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The word 'conviction' is used in a very strange way by Sufis
Posted by OWF    Tuesday, October 15, 2019 at 15:29
You say, "I am a convinced Christian" or "I am a convinced Hindu" - that is not the meaning, not the Sufi meaning. Sufis say conviction only means that which arises from your innermost core, not from the outside. For example, everybody searches for happiness - that is a conviction. It is natural. Nobody has told you to seek and search for happiness, it is intrinsic to you; everybody is seeking and searching for it. Nobody has told you that happiness would be possible. In fact, many philosophers are saying that happiness is not possible. Freud says that happiness is not possible. Nietzsche says that happiness is impossible - it has never happened and it cant happen. It cant happen in the very nature of things; it is impossible. But still, who bothers about Nietzsche and Freud? People go on searching. Even Nietzsche went on searching, and even Freud went on searching. In his philosophical moments he knew it was not possible, but there were non-philosophical moments too, when he was a human being and not a psychoanalyst, not the founder of psychoanalysis but just a human being - a father, a husband, a lover, a friend. Then he started searching for happiness, and he knew it was not possible. But that knowing remains superficial.

Conviction is that which is in-built. The bird making a nest in the tree is CONVINCED of something which he has no knowledge of. He has never made any nest before, he has never given birth to any children before - this is for the first time - and he has never been to any school to learn how to make a nest either. Nobody has told, nobody has taught, and suddenly a conviction arises. The moment the bird is pregnant a conviction arises from some unknown depth that a nest has to be built - not so much in the head, but in the very fibers of his being. He starts moving, arranging things. A thousand and one things have to be arranged, and by the time the children come the nest will be ready. He has no idea of the children, what type of children, no idea of the nest, but it happens. This is conviction in the Sufi sense of the word.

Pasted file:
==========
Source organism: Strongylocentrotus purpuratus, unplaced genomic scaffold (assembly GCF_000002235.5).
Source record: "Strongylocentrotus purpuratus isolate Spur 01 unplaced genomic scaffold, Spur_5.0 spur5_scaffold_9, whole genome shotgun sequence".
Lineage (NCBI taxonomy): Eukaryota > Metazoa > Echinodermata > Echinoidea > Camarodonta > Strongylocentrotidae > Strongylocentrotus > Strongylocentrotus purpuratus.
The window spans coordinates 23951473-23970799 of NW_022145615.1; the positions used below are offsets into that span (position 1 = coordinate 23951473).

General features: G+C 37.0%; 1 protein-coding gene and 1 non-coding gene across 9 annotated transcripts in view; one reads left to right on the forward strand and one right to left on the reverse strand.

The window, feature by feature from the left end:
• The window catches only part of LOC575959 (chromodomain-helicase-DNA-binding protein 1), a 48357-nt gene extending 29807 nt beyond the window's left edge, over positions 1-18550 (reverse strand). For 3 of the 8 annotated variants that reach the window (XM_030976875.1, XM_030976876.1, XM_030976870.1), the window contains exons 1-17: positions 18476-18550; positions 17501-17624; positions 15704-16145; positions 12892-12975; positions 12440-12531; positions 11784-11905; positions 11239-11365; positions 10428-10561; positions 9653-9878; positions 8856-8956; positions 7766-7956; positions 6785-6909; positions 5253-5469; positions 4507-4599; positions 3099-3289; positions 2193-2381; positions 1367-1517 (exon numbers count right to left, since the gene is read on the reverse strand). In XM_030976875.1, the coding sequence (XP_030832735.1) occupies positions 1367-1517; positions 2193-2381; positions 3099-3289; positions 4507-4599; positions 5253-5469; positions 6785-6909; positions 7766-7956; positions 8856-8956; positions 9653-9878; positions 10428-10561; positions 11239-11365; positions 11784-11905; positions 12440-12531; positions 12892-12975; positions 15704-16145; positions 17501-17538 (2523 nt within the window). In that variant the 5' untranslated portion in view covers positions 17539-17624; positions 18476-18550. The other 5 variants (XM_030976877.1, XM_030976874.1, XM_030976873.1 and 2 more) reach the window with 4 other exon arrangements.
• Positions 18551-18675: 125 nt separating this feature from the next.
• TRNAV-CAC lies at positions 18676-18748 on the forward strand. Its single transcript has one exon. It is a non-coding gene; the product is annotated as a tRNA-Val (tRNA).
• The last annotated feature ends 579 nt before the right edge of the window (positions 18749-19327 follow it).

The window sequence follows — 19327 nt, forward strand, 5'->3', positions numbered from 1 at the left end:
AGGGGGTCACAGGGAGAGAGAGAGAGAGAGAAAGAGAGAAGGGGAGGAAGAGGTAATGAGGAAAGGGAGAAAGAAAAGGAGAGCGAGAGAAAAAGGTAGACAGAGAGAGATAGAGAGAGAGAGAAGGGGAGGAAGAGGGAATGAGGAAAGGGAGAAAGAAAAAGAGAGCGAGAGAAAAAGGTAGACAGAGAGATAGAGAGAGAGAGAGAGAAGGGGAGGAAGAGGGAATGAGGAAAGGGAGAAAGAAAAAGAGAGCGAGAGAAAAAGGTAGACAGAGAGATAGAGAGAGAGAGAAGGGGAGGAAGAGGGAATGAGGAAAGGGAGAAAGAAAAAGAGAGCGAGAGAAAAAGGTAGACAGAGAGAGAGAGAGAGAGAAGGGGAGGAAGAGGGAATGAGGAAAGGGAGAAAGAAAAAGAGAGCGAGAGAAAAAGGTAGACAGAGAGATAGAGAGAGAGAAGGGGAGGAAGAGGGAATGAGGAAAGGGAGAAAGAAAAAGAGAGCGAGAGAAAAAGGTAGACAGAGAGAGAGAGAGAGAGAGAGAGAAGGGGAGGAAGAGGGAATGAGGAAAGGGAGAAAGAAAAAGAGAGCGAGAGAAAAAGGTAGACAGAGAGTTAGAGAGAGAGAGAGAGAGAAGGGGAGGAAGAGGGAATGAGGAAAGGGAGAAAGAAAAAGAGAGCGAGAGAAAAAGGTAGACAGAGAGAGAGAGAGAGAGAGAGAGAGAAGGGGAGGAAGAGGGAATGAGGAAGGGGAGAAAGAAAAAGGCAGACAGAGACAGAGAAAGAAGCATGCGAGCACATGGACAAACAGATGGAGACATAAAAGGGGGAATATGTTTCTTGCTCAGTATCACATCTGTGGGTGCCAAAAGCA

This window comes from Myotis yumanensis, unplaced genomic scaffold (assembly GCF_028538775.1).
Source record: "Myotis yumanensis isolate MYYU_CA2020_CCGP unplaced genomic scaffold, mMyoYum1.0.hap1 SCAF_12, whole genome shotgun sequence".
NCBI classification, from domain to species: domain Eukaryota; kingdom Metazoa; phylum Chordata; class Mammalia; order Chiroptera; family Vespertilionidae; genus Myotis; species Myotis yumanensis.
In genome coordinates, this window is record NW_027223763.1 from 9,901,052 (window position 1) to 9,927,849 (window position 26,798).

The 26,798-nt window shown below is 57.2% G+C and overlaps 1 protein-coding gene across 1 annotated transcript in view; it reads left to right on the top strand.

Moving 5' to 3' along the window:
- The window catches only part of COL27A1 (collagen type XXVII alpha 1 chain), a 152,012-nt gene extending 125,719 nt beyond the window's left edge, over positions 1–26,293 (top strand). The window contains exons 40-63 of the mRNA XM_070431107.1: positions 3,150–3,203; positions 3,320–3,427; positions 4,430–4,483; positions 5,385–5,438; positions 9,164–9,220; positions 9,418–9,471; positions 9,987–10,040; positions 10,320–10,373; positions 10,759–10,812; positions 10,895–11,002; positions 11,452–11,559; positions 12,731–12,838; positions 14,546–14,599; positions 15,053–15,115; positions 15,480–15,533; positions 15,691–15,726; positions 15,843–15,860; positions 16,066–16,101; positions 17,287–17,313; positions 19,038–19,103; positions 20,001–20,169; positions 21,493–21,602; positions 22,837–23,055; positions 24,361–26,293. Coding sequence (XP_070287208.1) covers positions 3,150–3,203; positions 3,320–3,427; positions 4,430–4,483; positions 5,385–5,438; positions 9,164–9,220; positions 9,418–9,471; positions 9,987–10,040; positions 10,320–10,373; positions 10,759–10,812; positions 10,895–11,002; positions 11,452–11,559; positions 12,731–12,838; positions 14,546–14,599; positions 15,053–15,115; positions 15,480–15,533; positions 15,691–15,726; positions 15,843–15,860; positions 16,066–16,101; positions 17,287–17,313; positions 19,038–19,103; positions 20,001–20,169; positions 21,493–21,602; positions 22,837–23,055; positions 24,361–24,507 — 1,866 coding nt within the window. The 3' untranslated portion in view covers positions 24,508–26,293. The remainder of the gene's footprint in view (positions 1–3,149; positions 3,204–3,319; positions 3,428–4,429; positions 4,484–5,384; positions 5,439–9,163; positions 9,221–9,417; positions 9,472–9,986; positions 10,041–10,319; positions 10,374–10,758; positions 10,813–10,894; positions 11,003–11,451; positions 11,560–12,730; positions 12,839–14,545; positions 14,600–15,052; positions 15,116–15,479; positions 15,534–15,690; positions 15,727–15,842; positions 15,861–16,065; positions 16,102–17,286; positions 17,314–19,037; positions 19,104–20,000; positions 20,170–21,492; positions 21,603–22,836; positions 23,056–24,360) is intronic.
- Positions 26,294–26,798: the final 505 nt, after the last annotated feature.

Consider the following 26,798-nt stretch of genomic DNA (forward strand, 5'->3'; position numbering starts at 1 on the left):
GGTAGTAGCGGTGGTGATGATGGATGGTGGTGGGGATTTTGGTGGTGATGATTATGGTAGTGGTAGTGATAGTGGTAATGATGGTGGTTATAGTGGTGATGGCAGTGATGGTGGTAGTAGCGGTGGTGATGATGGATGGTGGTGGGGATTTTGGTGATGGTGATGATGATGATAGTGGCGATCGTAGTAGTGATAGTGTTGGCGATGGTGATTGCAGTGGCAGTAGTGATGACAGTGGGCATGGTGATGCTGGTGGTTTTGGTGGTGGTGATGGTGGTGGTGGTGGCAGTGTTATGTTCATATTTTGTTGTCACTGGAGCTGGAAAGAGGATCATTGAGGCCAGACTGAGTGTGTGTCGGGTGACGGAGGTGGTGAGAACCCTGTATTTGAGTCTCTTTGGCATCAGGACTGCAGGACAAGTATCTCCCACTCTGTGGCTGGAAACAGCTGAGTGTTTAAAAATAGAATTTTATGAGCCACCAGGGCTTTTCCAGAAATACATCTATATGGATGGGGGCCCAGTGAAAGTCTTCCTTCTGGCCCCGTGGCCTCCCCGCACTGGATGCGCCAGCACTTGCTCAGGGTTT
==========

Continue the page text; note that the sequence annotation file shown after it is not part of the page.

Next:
Sufis use words in their own way. They twist and turn the language. They make it fit into their own vision. And my feeling is that their use of the word conviction is exactly as it should be.

[] Is there not a conviction somewhere deep down in your being that this earth is not your home, that you have to find your home, that here, somehow, you are a stranger, that the love that you are living is somehow superficial - there is much more that must be your destiny - that the life that you are living is not the life that you were meant to live? This conviction is there; hence the search, hence the adventure, hence one goes on looking here and there, in this direction and that direction. Somewhere there must be a way to find your destiny fulfilled.

Who has told you that this is not your home? Who has told you that there is more to life? Who has told you that there is some life which goes beyond death? Nobody has returned from the dead, nobody has said "I have survived." No Buddha, no Mahavir, no Krishna has returned from the dead, but there is a subtle conviction, an unshakeable conviction, that somehow you will go on living. This body will be gone, this life will be gone, but life will continue, life with a capital L.

Osho, The Wisdom of the Sands, Vol 1, Ch 1 (excerpt)